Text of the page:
Charles Shaw-Lefevre, 1st Viscount Eversley

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The Right Honourable
The Viscount Eversley
Charles Shaw-Lefevre, Viscount Eversley.jpg
Lord Eversley in the 1860s.
Speaker of the House of Commons
In office
Monarch Victoria
Preceded by Hon. James Abercromby
Succeeded by Sir Evelyn Denison
Personal details
Born 22 February 1794 (1794-02-22)
London, England
Died 28 December 1888(1888-12-28) (aged 94)
Nationality British
Political party Whig
Spouse(s) Emma Whitbread (d. 1857)
Alma mater Trinity College, Cambridge

Charles Shaw-Lefevre, 1st Viscount Eversley GCB, PC (22 February 1794 – 28 December 1888), was a British Whig politician. He served as Speaker of the House of Commons from 1839 to 1857. He is the second-longest serving Speaker of the House of Commons, behind Arthur Onslow.

Background and education

Shaw-Lefevre was the son of Charles Shaw-Lefevre by his wife Helena, daughter of John Lefevre. His younger brother, Sir John Shaw-Lefevre, was a senior civil servant and one of the founders of the University of London, while his nephew, George, was a Liberal politician. He was educated at Winchester[1] and Trinity College, Cambridge.[1][2] In 1819 he was called to the Bar, Lincoln's Inn.[1]

Political career

Shaw-Lefevre was the son-in-law of the sister of Lord Grey,[1] the Whig Prime Minister, which advanced his career greatly.[citation needed] A Whig, he was Member of Parliament for Downton from 1830 to 1831,[1][3] for Hampshire from 1831 to 1832[1][4] and for North Hampshire from 1832 to 1857.[1][4] During the 1830s he was chairman of a committee on petitions for private bills and of a committee on agricultural distress. His report from the latter position was not accepted by the House of Commons but was published as a pamphlet addressed to his constituents. He acquired, says the Encyclopædia Britannica, "a high reputation in the House of Commons for his judicial fairness, combined with singular tact and courtesy." When James Abercromby retired as Speaker of the House of Commons in 1839, Shaw-Lefevre was put forward as the Whig candidate and defeated the Tory candidate Henry Goulburn by 317 votes to 299.[5] He was sworn of the Privy Council at the same time.[6]

Shaw-Lefevre remained speaker until 1857, by which time he was second-longest-serving speaker ever, after Arthur Onslow, who held the post for more than 33 years.[5] On his retirement in 1857 he was elevated to the peerage as Viscount Eversley, of Heckfield in the County of Southampton.[7] He attended the House of Lords infrequently, with his last recorded speech in July 1873.[8]

Other work

Shaw-Lefevre was director of the insurance company Sun Fire Office from 1815 to 1841,Recorder of Basingstoke 1823-35 and Chairman of Hampshire Quarter Sessions 1850-79. He also served in the North Hampshire Yeomanry Cavalry from Lieutenant in 1821, and was twice Lieutenant-Colonel in its command in 1823-27 and 1831.[9]

In 1857 he was appointed Governor of the Isle of Wight, which he remained until 1888.[1] He was also an ecclesiastical commissioner and a trustee of the British Museum.[5] In 1885 he was made a Knight Grand Cross of the Order of the Bath (GCB).[10]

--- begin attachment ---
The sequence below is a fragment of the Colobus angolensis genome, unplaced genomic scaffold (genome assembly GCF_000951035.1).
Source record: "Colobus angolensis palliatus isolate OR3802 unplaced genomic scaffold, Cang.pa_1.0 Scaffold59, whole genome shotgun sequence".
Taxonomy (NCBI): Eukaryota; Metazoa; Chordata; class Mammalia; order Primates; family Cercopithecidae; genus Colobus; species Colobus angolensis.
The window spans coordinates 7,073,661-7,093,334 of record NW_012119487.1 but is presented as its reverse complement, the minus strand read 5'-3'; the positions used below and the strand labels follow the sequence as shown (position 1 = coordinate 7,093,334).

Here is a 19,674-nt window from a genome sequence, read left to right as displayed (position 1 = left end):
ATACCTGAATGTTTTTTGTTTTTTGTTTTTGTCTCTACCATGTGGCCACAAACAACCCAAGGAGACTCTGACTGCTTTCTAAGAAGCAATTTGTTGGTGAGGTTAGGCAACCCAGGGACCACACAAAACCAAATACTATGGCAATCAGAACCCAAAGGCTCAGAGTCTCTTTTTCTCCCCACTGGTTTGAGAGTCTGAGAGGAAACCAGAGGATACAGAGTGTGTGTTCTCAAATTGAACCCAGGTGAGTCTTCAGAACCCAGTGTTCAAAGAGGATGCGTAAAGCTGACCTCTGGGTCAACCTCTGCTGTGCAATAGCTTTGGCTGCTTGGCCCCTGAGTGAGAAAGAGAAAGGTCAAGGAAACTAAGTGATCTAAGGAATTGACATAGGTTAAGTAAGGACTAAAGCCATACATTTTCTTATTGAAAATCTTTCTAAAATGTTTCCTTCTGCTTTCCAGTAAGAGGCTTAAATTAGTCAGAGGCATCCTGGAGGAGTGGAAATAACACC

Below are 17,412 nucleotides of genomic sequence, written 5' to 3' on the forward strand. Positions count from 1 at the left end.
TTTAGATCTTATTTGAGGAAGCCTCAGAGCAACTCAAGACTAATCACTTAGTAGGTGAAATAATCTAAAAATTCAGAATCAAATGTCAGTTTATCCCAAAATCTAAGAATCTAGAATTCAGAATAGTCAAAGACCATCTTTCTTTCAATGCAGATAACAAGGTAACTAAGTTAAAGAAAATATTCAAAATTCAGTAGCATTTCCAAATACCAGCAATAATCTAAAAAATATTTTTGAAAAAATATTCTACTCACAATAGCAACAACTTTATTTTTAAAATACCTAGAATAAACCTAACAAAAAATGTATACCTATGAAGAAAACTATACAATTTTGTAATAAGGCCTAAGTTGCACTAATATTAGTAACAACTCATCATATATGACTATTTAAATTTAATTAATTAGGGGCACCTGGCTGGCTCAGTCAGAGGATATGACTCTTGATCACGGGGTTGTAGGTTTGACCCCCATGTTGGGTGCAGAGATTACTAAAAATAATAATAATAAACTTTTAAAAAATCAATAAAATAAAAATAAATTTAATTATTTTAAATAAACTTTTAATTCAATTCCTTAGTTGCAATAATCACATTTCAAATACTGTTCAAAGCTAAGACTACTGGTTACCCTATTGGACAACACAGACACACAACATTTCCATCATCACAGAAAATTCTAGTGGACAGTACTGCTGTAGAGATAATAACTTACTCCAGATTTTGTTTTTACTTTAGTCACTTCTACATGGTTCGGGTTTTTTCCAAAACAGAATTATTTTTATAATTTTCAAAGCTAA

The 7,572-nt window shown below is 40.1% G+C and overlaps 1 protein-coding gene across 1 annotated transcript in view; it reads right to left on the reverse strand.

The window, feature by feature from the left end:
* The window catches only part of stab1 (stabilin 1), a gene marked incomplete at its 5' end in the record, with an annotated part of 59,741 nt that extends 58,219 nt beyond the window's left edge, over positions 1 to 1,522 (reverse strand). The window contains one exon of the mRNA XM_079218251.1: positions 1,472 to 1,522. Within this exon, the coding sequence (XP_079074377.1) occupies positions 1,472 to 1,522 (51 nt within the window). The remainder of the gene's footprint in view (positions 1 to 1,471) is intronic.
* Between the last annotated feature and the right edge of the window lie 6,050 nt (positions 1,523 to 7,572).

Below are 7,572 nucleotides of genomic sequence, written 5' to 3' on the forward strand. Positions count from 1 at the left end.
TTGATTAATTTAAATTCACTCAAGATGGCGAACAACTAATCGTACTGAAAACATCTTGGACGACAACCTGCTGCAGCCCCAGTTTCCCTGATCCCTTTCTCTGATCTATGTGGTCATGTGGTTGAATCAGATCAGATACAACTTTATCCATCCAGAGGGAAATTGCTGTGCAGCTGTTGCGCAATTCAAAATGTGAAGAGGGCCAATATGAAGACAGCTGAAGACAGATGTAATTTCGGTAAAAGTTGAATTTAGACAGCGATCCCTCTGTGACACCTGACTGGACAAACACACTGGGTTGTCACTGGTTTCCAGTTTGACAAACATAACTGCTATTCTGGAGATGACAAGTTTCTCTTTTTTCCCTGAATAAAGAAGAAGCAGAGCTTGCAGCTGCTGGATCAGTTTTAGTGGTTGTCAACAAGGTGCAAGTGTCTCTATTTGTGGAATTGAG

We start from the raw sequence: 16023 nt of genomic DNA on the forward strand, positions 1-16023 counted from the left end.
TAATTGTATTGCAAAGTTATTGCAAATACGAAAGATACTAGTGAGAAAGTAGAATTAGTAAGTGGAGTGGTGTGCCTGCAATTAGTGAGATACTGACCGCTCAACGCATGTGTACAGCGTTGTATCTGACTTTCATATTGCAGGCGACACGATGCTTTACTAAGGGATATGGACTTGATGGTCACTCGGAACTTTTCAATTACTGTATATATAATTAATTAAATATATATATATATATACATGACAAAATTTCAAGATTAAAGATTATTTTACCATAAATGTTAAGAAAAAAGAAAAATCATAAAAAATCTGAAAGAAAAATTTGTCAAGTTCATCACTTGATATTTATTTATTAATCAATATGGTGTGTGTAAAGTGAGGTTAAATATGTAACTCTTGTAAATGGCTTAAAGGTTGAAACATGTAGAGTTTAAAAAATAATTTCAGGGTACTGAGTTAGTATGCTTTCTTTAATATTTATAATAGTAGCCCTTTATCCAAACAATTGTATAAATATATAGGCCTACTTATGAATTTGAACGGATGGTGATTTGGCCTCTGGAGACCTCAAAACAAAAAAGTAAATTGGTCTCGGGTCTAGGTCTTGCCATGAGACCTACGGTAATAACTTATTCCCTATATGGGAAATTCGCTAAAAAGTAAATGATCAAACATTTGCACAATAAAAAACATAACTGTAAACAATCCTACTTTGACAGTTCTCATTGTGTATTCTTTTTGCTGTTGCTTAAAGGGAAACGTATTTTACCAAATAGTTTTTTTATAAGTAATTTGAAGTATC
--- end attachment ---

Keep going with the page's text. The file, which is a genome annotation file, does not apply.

Lord Eversley married Emma Laura (d. 1857), daughter of Samuel Whitbread and Lady Elizabeth Grey, in 1817. They had three sons, who all died in infancy, and two daughters. The family lived at Heckfield Place in Hampshire, which was previously the seat of his maternal grandfather. Lady Eversley died in June 1857. Lord Eversley survived her by over thirty years and died in December 1888, aged 94. He is buried at Kensal Green Cemetery, London.[11] As he had no surviving sons, the title became extinct on his death. The Eversley title was revived in 1906 in favour of his nephew, George Shaw-Lefevre.[1]


  1. 1.0 1.1 1.2 1.3 1.4 1.5 1.6 1.7 1.8 Charles Shaw-Lefevre, 1st and last Viscount Eversley of Heckfield
  2. "Shaw-Lefevre, Charles (SHW810C)". A Cambridge Alumni Database. University of Cambridge.<templatestyles src="Module:Citation/CS1/styles.css"></templatestyles>
  3. House of Commons: Dover to Dulwich and West Norwood
  4. 4.0 4.1 House of Commons: Hackney to Harwich
  5. 5.0 5.1 5.2  Chisholm, Hugh, ed. (1911). [ "Eversley, Charles Shaw Lefevre, Viscount" ] Check |ws link in chapter= value (help). Encyclopædia Britannica (11th ed.). Cambridge University Press.<templatestyles src="Module:Citation/CS1/styles.css"></templatestyles>
  6. The London Gazette: no. 19739. p. 1113. 4 June 1939.
  7. The London Gazette: no. 21981. p. 1103. 24 March 1857.
  8. Hansard 1803–2005: shaw-lefevre contributions in Parliament by Charles Shaw-Lefevre
  9. [1]History of Parliament article.
  10. The London Gazette: no. 25486. p. 3060. 3 July 1885.
  11. Paths of Glory. Friends of Kensal Green Cemetery. 1997. p. 89. |access-date= requires |url= (help)<templatestyles src="Module:Citation/CS1/styles.css"></templatestyles>

External links

Parliament of the United Kingdom
Preceded by
Bartholomew Bouverie
Alexander Powell
Member of Parliament for Downton
With: James Brougham
Succeeded by
James Brougham
Thomas Creevey
Preceded by
John Willis Fleming
Sir Thomas Baring, Bt
Member of Parliament for Hampshire
With: Sir James Macdonald, Bt 1831–1832
Sir William Heathcote, Bt 1832
Constituency abolished
New constituency Member of Parliament for Hampshire North
With: James Winter Scott 1832–1857
Sir William Heathcote, Bt 1837–1849
Melville Portal 1849–1857
Succeeded by
William Wither Bramston Beach
George Sclater-Booth
Political offices
Preceded by
Hon. James Abercromby
Speaker of the House of Commons
Succeeded by
Sir Evelyn Denison
Honorary titles
Preceded by
The Lord Heytesbury
Governor of the Isle of Wight
Succeeded by
Prince Henry of Battenberg
Peerage of the United Kingdom
New creation Viscount Eversley